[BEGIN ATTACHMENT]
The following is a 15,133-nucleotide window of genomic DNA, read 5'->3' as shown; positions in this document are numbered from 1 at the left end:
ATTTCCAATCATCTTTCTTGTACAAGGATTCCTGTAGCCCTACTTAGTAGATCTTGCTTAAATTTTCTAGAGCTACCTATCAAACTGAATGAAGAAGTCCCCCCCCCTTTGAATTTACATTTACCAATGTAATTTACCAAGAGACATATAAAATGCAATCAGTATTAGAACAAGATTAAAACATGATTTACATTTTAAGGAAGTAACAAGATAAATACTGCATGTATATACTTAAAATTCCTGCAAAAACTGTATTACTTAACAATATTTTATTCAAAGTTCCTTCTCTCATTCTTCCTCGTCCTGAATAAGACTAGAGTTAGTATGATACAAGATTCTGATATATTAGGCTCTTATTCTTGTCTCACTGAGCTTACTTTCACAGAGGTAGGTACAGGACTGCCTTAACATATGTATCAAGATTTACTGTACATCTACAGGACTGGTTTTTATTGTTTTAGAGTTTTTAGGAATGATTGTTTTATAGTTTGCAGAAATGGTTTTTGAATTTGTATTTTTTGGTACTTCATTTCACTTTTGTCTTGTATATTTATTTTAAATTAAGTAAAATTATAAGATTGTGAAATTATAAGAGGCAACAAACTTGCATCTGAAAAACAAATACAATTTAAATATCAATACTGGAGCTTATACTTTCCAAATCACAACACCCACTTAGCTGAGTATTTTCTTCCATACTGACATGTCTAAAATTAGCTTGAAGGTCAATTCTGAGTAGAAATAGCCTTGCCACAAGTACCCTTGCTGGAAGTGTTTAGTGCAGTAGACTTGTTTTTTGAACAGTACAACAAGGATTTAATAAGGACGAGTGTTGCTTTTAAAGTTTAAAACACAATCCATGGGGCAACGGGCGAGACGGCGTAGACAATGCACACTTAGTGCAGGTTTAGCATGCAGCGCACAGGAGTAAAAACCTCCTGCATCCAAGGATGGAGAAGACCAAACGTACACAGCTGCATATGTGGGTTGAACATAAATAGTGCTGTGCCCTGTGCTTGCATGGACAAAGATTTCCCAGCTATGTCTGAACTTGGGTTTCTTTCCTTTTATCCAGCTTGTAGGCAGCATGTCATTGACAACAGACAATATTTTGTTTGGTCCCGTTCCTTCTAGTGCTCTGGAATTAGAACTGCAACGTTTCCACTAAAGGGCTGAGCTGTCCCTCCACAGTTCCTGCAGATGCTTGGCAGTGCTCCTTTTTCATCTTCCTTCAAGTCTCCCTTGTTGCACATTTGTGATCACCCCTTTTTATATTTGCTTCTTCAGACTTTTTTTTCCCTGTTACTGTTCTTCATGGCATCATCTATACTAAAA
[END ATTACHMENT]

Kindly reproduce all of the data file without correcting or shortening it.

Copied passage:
The following is a 15,133-nucleotide window of genomic DNA, read 5'->3' as shown; positions in this document are numbered from 1 at the left end:
ATTTCCAATCATCTTTCTTGTACAAGGATTCCTGTAGCCCTACTTAGTAGATCTTGCTTAAATTTTCTAGAGCTACCTATCAAACTGAATGAAGAAGTCCCCCCCCCTTTGAATTTACATTTACCAATGTAATTTACCAAGAGACATATAAAATGCAATCAGTATTAGAACAAGATTAAAACATGATTTACATTTTAAGGAAGTAACAAGATAAATACTGCATGTATATACTTAAAATTCCTGCAAAAACTGTATTACTTAACAATATTTTATTCAAAGTTCCTTCTCTCATTCTTCCTCGTCCTGAATAAGACTAGAGTTAGTATGATACAAGATTCTGATATATTAGGCTCTTATTCTTGTCTCACTGAGCTTACTTTCACAGAGGTAGGTACAGGACTGCCTTAACATATGTATCAAGATTTACTGTACATCTACAGGACTGGTTTTTATTGTTTTAGAGTTTTTAGGAATGATTGTTTTATAGTTTGCAGAAATGGTTTTTGAATTTGTATTTTTTGGTACTTCATTTCACTTTTGTCTTGTATATTTATTTTAAATTAAGTAAAATTATAAGATTGTGAAATTATAAGAGGCAACAAACTTGCATCTGAAAAACAAATACAATTTAAATATCAATACTGGAGCTTATACTTTCCAAATCACAACACCCACTTAGCTGAGTATTTTCTTCCATACTGACATGTCTAAAATTAGCTTGAAGGTCAATTCTGAGTAGAAATAGCCTTGCCACAAGTACCCTTGCTGGAAGTGTTTAGTGCAGTAGACTTGTTTTTTGAACAGTACAACAAGGATTTAATAAGGACGAGTGTTGCTTTTAAAGTTTAAAACACAATCCATGGGGCAACGGGCGAGACGGCGTAGACAATGCACACTTAGTGCAGGTTTAGCATGCAGCGCACAGGAGTAAAAACCTCCTGCATCCAAGGATGGAGAAGACCAAACGTACACAGCTGCATATGTGGGTTGAACATAAATAGTGCTGTGCCCTGTGCTTGCATGGACAAAGATTTCCCAGCTATGTCTGAACTTGGGTTTCTTTCCTTTTATCCAGCTTGTAGGCAGCATGTCATTGACAACAGACAATATTTTGTTTGGTCCCGTTCCTTCTAGTGCTCTGGAATTAGAACTGCAACGTTTCCACTAAAGGGCTGAGCTGTCCCTCCACAGTTCCTGCAGATGCTTGGCAGTGCTCCTTTTTCATCTTCCTTCAAGTCTCCCTTGTTGCACATTTGTGATCACCCCTTTTTATATTTGCTTCTTCAGACTTTTTTTTCCCTGTTACTGTTCTTCATGGCATCATCTATACTAAAA